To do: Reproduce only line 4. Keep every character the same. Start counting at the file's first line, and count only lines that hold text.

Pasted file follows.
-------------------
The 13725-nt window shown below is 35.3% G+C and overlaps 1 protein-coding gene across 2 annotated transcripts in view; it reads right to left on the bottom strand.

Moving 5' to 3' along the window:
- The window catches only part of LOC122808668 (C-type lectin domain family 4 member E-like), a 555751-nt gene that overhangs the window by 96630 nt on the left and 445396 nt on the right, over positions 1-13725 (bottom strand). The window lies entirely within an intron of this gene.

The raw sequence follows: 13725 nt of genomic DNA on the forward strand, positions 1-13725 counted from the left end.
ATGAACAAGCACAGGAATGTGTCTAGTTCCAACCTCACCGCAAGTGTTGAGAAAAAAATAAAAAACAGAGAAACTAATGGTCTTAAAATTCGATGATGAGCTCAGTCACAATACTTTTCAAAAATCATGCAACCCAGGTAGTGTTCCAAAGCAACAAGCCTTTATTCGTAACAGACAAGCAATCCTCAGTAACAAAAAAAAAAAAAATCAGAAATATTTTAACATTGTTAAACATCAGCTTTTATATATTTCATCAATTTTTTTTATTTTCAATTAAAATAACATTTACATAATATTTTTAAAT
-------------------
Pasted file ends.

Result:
The raw sequence follows: 13725 nt of genomic DNA on the forward strand, positions 1-13725 counted from the left end.